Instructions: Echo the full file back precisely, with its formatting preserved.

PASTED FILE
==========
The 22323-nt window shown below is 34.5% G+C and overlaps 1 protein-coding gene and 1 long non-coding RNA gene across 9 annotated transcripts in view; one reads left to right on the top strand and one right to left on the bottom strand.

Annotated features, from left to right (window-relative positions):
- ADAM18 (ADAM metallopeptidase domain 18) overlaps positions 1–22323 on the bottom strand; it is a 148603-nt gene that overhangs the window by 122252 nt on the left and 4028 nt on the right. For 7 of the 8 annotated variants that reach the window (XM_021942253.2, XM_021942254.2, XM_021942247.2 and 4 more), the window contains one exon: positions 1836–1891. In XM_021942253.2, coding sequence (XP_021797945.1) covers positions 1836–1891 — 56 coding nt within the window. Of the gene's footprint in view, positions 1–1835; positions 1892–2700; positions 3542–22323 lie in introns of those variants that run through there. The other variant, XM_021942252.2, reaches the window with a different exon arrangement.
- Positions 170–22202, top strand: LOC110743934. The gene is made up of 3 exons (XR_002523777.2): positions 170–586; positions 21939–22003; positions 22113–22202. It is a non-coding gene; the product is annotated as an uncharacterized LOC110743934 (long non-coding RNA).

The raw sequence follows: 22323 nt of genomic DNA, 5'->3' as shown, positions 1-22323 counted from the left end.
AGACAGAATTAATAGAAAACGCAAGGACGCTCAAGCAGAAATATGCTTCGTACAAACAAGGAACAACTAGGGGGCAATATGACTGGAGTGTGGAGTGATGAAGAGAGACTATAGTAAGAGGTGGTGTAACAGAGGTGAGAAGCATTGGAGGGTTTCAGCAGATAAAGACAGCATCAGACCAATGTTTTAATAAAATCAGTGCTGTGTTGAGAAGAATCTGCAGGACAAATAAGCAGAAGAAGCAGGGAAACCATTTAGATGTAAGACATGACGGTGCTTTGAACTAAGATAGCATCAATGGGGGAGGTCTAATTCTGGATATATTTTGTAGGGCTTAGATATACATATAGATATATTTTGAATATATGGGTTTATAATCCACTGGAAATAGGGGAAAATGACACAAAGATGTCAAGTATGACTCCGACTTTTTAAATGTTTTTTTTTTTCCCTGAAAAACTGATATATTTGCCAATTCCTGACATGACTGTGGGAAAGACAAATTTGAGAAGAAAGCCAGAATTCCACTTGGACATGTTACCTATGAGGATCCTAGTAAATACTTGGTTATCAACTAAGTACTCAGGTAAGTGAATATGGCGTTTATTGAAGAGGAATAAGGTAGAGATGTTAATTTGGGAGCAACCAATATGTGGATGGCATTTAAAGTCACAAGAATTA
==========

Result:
The 22323-nt window shown below is 34.5% G+C and overlaps 1 protein-coding gene and 1 long non-coding RNA gene across 9 annotated transcripts in view; one reads left to right on the top strand and one right to left on the bottom strand.

Annotated features, from left to right (window-relative positions):
- ADAM18 (ADAM metallopeptidase domain 18) overlaps positions 1–22323 on the bottom strand; it is a 148603-nt gene that overhangs the window by 122252 nt on the left and 4028 nt on the right. For 7 of the 8 annotated variants that reach the window (XM_021942253.2, XM_021942254.2, XM_021942247.2 and 4 more), the window contains one exon: positions 1836–1891. In XM_021942253.2, coding sequence (XP_021797945.1) covers positions 1836–1891 — 56 coding nt within the window. Of the gene's footprint in view, positions 1–1835; positions 1892–2700; positions 3542–22323 lie in introns of those variants that run through there. The other variant, XM_021942252.2, reaches the window with a different exon arrangement.
- Positions 170–22202, top strand: LOC110743934. The gene is made up of 3 exons (XR_002523777.2): positions 170–586; positions 21939–22003; positions 22113–22202. It is a non-coding gene; the product is annotated as an uncharacterized LOC110743934 (long non-coding RNA).

The raw sequence follows: 22323 nt of genomic DNA, 5'->3' as shown, positions 1-22323 counted from the left end.
AGACAGAATTAATAGAAAACGCAAGGACGCTCAAGCAGAAATATGCTTCGTACAAACAAGGAACAACTAGGGGGCAATATGACTGGAGTGTGGAGTGATGAAGAGAGACTATAGTAAGAGGTGGTGTAACAGAGGTGAGAAGCATTGGAGGGTTTCAGCAGATAAAGACAGCATCAGACCAATGTTTTAATAAAATCAGTGCTGTGTTGAGAAGAATCTGCAGGACAAATAAGCAGAAGAAGCAGGGAAACCATTTAGATGTAAGACATGACGGTGCTTTGAACTAAGATAGCATCAATGGGGGAGGTCTAATTCTGGATATATTTTGTAGGGCTTAGATATACATATAGATATATTTTGAATATATGGGTTTATAATCCACTGGAAATAGGGGAAAATGACACAAAGATGTCAAGTATGACTCCGACTTTTTAAATGTTTTTTTTTTTCCCTGAAAAACTGATATATTTGCCAATTCCTGACATGACTGTGGGAAAGACAAATTTGAGAAGAAAGCCAGAATTCCACTTGGACATGTTACCTATGAGGATCCTAGTAAATACTTGGTTATCAACTAAGTACTCAGGTAAGTGAATATGGCGTTTATTGAAGAGGAATAAGGTAGAGATGTTAATTTGGGAGCAACCAATATGTGGATGGCATTTAAAGTCACAAGAATTA